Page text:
ISLAMABAD: It’s looks very hard to imagine and feel the sorrow and pain of Iqbal Huaasin, 26 years old Pakistani bridegroom, whose dreams to marry were shattered when his In-Laws beat him and his family for gifting fake gold jewelry to the bride on the day of his marriage.
Hussain, who earns Rs15,000 ($176) per month by working in a textile factory in Pakistan’s industrial city of Faisalabad, could not bought jewelry made of 60 grams gold , a promised demand from the bride’s family, due to the surge in gold price.
“The date of marriage was at our heads but there was no money to purchase gold, then someone suggested us to cheat them with gold coated artificial jewelry,” Abdur Rasheed, Hussain’s cousin, told Xinhua.
On July 17, 2011 the bridegroom’s marriage procession reached the bride’s home and presented the jewelry but half an hour later more than two dozen men started baton charge over them and kicked them out for gifting fake gold.
As gold price hits record highest $1,746 per ounce, many would-be couples and their families have to postpone or even cancel their scheduled wedding ceremonies as it has become very tough for both sides to purchase gold dowry.
Teachings of Islam, the dominating religion of Pakistan, prohibit strictly the dowry tradition but here one should not dream about wedding without gold because centuries old local traditions still dominate religion and modern ideas.
“I was also engaged to marry, but we had to postpone wedding because we could not purchase extremely high priced gold,” Rasheed was telling his own sad story, “and finally one day my fiance married with another man.” Pakistan ranks at 23rd position with 184.4 tones of gold among the countries that keep maximum gold reserves.
In Pakistan traditionally families have to gift around 80 grams of gold jewelry to a bride. But in the financially disturbed country that stands at 13th number in the world for gold consumption for jewelry, where 40 per cent people out of total around 187 million live below poverty line under rising unemployment, where average per capita GDP is $2,449 it has become impossible for middle income people to purchase the said amount of gold.
Gold jewelry is status symbol more than any need in Pakistan, where usually no bride thinks herself complete without a number of gold ornaments like rings, ear rings, bracelets and necklaces. Before the departure of the bride with her husband her family members show off the jewelry to guests to maintain their so called status.
After the wedding, mostly brides like to wear gold jewelry in routine life and some like it occasionally. Usually, in poor and middle class families parents of the both groom and bride provide gold however in rich families bride’s family purchases most of the gold.
On one side poor are struggling for a few grams of gold while on the other side rich families remain busy in competition each other to give maximum gold to their daughters.
Mostly parents become cautious about the savings for wedding of their daughter soon after her birth and those who could not save enough money they sale their land and other belongings or borrow to save their faces in the society which finally leave them in debt and misery.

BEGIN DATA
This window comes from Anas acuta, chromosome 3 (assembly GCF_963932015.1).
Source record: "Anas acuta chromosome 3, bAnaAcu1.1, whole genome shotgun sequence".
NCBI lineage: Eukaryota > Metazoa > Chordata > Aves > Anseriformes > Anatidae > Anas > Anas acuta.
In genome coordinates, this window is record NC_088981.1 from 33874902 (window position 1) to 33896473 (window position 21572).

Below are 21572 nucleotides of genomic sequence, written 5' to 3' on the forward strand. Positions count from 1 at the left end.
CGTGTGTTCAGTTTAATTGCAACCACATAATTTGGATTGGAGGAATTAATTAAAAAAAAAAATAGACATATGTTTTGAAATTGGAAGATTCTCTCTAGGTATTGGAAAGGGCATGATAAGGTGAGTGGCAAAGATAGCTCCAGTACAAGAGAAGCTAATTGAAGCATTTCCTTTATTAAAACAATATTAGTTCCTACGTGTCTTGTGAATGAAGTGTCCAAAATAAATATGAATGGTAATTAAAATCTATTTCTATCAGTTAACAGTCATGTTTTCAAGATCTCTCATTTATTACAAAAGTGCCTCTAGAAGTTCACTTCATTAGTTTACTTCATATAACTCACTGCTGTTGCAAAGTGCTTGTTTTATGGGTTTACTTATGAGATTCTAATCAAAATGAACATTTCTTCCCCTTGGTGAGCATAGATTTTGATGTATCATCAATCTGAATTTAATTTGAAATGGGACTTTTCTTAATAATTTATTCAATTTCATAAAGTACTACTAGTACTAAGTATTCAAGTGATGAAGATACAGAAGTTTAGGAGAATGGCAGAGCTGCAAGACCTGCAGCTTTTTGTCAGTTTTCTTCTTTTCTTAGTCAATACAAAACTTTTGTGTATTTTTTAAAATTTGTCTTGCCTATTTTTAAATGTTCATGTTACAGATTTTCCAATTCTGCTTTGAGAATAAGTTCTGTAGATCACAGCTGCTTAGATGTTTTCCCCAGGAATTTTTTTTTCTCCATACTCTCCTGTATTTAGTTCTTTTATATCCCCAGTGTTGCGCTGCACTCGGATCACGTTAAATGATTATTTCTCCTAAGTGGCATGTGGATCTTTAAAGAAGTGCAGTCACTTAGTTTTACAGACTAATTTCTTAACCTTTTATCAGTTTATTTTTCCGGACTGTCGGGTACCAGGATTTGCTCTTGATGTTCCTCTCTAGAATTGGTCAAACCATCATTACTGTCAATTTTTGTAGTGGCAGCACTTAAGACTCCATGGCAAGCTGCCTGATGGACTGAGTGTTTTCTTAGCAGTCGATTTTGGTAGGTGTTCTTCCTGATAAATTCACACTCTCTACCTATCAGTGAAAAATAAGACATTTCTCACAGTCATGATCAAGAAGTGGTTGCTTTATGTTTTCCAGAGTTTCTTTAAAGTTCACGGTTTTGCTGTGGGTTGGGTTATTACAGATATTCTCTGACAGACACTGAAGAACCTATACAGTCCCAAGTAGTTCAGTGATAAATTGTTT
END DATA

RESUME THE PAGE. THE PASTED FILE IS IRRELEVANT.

A police official told Pakistan Times that almost 30 to 40 per cent dacoits who were arrested revealed that they started crimes to make money for the marriage of their sisters or daughters.
Two years ago average families feel easy to gift around 100-150 grams gold jewelry when gold rate was around Rs21,000 ($247) per 10 grams but now it looks impossible to purchase such amount at $561 per 10 grams. Some families take risk gifting fake or gold-plated jewelry but some time it does not work because grooms’ in-laws appear as experts to verify the purity of the gold that finally spoils the relations and trust.
But many families, with mutual understandings, now have started to adopt artificial or gold-plated jewelry to arrange their children marriage in time. This trend has also given a boom to the fake gold jewelry business in the country.
“Due to the increase of inflation and gold prices people are adopting artificial jewelry, with it our business also got developed many times,” said Shabir Hussain, owner of an artificial jewelry shop in Islamabad’s super market. But rising gold prices and fake jewelry trend also affected the gold business in the country.
Waseem Akhtar, a jeweler from Rawalpindi city, told that record high gold prices had affected their business negatively. “Our customers who could easily managed to bought 80 grams gold for only $2000 two years ago are unable to spend $5,000 for the same amount of gold, this thing has dropped our sales drastically,” Akhtar added.
Postponement of marriages and threat of not getting any good proposal without gold have put Pakistani young girls and boys to search some short ways. According to official data, at least 240 couples had registered their marriages in Islamabad courts without involving their families during the first seven months of the 2011.
The figure is much higher than that of last year’s 200 court marriages as at the end of the year it will possibly cross 400, said Qari Imdad, a wedding registrar, adding that inflation, increasing poverty and gold rates are the main reasons behind court marriages.
A newly married couple Muhammad Faizan and Huda told that their Parents were not paying attention to their marriages even they were going to touch 30s so no option left with them but to go for court marriage, which was very economical.
Sociologist believed that for decades running criticism and campaigns against dowry could not motivate Pakistanis but now extremely high gold rate is hopefully teaching them a good lesson to alter their materialistic matrimonial traditions otherwise social evils emerging from it will swallow their peace of life. -Xinhua